Wednesday, March 26, 2008

Is Your Dev Team Having Performance Problems? Try Niagra!

Have you ever thought “why do the companies I work at have so many problems with developing software?” Well, I can tell you from interacting with literally thousands of software development organizations that most development organizations have problems with reliably and predictably producing high quality software. What I hear over and over again is “if only we could hire the right people” or “if only people could be more disciplined.” The other thing I hear over and over again are various tweaks to traditional development that people believe will fix things but that “other people just don't get it.”

Well, there are only so many people out there to hire so unless we find some magical place to hire more of “the right people” from, we are going to have to figure out how to use the people we have. And I hate to break it to you but you just aren’t going to get more discipline out of people. Whatever discipline that exists today, that’s all you are going to get. So what’s left? Changes to the way we do things.

Let’s say there was some combination of techniques which would mean that most development groups could use traditional development to reliably and predictably produce high quality results. Let’s call it the “Niagra” method. Furthermore, you (or whoever wants to make this claim) get to define the Niagra method. It works every time. Just use Niagra and performance improves overnight (when used as directed).

If the Niagra method existed, it would have become widespread by now. It would have become the #1 prescribed solution to project performance problems. If it existed and produced the claimed results, people would start referring to it, and it would spread rapidly. That’s how C++, Java, and HTML became mainstream. People rapidly adopted them because they provided benefits that anybody could realize. In fact, there are many proposed Niagra methods, but none of them have become mainstream because they only work under special conditions.

This raises an obvious point. If traditional development is so bad and is such a big failure, then why has the software industry done so incredibly well? The software industry is an incredible success, that’s absolutely true. It is incredible how much of our daily lives runs on software and how much software has positively influenced our quality of life. The benefits of software, when it does finally ship and it does finally have a high enough level of quality are worth waiting for. Otherwise, of course, there would no longer be a software industry.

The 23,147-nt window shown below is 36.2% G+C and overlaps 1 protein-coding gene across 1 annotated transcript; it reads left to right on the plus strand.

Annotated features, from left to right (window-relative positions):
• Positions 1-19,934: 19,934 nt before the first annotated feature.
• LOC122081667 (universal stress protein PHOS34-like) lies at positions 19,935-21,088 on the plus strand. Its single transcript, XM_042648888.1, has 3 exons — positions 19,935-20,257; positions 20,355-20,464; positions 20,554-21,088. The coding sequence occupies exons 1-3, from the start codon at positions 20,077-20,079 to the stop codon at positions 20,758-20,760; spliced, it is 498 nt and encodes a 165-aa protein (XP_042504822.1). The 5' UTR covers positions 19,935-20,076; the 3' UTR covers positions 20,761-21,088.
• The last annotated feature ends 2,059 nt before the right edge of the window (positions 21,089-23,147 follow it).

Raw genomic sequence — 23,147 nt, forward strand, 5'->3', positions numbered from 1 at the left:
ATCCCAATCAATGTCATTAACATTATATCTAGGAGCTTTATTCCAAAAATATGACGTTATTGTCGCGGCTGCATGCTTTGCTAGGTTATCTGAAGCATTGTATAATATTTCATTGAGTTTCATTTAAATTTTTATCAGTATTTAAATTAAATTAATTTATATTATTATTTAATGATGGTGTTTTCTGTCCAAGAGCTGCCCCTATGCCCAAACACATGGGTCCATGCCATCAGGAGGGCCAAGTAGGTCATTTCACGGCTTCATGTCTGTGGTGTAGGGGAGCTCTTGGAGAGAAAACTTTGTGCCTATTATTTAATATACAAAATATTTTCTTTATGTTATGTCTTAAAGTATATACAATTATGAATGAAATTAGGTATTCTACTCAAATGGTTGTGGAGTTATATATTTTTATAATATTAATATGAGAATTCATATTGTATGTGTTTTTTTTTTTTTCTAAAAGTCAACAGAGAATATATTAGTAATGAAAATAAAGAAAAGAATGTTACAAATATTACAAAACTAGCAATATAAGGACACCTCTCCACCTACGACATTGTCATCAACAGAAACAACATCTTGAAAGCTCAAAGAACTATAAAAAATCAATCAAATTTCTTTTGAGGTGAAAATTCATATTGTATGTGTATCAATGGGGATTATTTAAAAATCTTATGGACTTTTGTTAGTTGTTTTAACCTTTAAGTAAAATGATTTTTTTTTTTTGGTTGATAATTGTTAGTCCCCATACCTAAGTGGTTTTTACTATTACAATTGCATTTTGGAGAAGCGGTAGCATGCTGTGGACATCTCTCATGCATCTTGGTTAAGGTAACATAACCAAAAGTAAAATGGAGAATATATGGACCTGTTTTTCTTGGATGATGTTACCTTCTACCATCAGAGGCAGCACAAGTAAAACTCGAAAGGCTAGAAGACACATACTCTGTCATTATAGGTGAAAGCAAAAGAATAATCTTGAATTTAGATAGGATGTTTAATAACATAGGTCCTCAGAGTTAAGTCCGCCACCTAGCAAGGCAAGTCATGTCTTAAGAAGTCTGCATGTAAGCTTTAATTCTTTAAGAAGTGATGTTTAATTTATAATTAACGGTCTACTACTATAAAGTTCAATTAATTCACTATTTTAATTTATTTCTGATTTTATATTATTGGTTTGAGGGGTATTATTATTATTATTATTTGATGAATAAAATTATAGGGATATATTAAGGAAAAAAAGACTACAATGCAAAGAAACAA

There have been incremental improvements to the software development process which have produced incremental improvements and have become widespread. Examples are: the use of software development tools such as source control and issue tracking, breaking down large tasks into small tasks, nightly builds, one-step build process, moving from procedural programming to object-oriented programming and many others. The important point here is that each of these improvements have become widely adopted and made things somewhat better, but still didn’t solve the root cause. The process is still unpredictable and unreliable.

This is akin to the O(n) approach to problem solving. If you have an algorithm which takes 100*n^2 operations, then getting that down to 50*n^2 is a good thing, but changing the algorithm to (for instance) be 200*n is much better. To date, changes to the software process have been of the first variety, shrinking the constant.

Perhaps Agile development is the answer. But isn’t Agile “yet another fad” which will blow over any day now? After all, we have had CMM, 9001, TQM, Critical Chain, and many other “next big thing” ideas in the past. What makes Agile any different? Previous ideas have all been centered around the idea that the framework underlying traditional development is fine, it is the implementation, discipline, people, or management of the people that is the problem. No, it is the underlying framework that is the root problem.

Certainly, people issues are important. Getting a team gelled and working well together with the right combination of skills is essential. But the success rates of these teams isn’t exactly stellar either! Yes, it is better, but they have similar problems with predictability and quality. A root problem remains. I do not claim that solving this problem means that suddenly teams that have insufficient skills and hate each other will start pumping out high quality software on a regular basis. But I do claim that Agile development has the ability to dramatically increase the potential of any team. And to truly succeed you have to do both: create a good team, and use Agile development.

Let's take a deeper look at the fundamental problems with traditional development.

Next: Traditional Development is a Chinese Finger Trap


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